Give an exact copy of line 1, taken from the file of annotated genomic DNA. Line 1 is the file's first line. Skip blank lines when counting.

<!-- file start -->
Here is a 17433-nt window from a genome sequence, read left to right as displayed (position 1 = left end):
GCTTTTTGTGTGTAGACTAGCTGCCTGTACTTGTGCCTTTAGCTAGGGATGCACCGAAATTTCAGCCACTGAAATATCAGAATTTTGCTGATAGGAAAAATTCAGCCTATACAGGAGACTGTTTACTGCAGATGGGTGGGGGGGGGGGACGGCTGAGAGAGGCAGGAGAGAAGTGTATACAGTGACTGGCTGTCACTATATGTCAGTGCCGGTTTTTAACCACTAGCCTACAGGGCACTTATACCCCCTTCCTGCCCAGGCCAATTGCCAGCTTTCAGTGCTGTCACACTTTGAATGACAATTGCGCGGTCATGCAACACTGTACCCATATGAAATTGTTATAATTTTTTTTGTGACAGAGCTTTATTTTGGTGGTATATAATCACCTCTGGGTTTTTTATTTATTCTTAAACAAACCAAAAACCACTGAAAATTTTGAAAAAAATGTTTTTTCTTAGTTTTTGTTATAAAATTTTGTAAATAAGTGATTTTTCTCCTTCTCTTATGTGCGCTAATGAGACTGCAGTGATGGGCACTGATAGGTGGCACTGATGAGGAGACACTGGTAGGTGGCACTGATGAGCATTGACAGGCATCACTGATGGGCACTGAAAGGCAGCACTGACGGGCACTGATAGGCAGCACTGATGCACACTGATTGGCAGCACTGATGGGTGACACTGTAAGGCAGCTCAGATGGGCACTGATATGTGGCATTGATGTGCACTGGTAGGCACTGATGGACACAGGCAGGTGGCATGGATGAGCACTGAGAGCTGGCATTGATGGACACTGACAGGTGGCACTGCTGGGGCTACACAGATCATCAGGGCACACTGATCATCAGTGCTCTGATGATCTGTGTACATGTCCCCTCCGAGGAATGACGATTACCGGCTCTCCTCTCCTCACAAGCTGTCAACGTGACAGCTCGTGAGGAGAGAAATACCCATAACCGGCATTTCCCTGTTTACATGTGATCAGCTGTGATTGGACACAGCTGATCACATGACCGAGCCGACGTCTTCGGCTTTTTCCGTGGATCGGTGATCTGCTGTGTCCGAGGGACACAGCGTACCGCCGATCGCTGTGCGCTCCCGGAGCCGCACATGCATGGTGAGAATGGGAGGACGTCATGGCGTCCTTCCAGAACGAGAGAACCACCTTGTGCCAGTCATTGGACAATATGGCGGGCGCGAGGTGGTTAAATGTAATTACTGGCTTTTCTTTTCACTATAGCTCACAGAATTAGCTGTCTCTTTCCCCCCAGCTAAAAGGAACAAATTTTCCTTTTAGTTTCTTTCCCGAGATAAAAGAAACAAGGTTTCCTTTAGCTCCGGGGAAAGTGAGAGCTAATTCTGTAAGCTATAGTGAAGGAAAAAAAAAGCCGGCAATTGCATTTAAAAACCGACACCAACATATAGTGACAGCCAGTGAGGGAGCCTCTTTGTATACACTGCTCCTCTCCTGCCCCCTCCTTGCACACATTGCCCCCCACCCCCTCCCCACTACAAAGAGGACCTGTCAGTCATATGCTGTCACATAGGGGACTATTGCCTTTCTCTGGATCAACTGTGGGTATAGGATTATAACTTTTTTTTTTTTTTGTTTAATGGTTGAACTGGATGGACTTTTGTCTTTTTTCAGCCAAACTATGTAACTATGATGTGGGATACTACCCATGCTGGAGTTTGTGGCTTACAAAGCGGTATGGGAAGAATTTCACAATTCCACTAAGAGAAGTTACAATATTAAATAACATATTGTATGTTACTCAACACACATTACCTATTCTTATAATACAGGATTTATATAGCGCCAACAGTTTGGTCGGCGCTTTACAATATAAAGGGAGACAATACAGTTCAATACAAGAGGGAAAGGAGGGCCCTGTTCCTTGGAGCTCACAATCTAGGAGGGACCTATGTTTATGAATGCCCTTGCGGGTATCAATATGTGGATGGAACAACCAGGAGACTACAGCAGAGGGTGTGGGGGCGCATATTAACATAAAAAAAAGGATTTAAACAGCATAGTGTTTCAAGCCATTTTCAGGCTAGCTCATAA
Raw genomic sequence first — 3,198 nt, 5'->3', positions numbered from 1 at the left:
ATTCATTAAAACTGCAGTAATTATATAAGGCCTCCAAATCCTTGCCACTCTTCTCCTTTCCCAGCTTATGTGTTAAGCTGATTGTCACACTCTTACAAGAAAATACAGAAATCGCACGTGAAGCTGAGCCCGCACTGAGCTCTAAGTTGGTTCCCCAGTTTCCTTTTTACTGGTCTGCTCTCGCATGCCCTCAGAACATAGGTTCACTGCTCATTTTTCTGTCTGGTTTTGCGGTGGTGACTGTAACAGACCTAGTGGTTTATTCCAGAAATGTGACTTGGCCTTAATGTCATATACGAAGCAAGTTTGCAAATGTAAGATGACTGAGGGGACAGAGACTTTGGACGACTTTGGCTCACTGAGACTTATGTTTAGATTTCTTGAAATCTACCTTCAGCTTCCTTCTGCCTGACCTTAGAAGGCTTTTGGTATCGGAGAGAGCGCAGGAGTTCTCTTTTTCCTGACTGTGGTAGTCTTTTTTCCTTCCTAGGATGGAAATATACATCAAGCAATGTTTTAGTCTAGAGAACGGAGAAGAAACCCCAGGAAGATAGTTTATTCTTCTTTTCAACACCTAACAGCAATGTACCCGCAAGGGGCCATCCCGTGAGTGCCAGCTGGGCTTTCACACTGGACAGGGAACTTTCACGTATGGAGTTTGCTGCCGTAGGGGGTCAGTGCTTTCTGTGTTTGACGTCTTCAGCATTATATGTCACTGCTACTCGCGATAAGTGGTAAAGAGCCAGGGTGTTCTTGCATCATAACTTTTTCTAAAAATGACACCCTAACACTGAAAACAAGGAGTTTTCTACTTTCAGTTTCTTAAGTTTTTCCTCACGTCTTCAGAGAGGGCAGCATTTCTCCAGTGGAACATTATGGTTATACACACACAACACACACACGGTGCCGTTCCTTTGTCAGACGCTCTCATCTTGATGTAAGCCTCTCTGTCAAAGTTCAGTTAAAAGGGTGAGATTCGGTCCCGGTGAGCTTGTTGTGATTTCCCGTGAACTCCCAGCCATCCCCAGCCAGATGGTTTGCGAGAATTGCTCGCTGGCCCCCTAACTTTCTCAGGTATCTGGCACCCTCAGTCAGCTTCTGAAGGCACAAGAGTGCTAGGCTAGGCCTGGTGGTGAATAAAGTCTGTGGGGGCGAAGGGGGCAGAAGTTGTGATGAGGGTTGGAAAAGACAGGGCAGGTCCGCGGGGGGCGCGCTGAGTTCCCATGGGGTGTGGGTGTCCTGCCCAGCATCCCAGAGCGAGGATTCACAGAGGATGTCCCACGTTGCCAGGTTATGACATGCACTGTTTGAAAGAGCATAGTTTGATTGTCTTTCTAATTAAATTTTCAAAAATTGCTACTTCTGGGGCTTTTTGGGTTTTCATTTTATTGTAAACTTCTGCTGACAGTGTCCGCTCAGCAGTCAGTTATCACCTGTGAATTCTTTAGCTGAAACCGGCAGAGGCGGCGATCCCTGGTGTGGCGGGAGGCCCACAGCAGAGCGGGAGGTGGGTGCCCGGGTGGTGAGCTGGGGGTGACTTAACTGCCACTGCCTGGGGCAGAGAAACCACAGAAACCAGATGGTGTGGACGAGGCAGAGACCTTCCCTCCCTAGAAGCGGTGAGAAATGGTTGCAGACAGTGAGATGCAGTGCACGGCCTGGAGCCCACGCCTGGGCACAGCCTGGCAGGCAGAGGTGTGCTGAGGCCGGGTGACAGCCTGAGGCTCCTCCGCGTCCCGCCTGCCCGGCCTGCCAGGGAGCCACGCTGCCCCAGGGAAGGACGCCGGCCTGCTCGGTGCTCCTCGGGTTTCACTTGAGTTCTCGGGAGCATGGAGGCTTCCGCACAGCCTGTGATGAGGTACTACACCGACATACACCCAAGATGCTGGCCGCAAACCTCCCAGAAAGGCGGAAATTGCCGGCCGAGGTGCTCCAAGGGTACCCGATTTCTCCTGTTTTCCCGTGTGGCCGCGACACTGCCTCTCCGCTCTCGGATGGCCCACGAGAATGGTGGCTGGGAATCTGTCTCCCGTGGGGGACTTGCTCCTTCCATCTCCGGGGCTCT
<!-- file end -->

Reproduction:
Here is a 17433-nt window from a genome sequence, read left to right as displayed (position 1 = left end):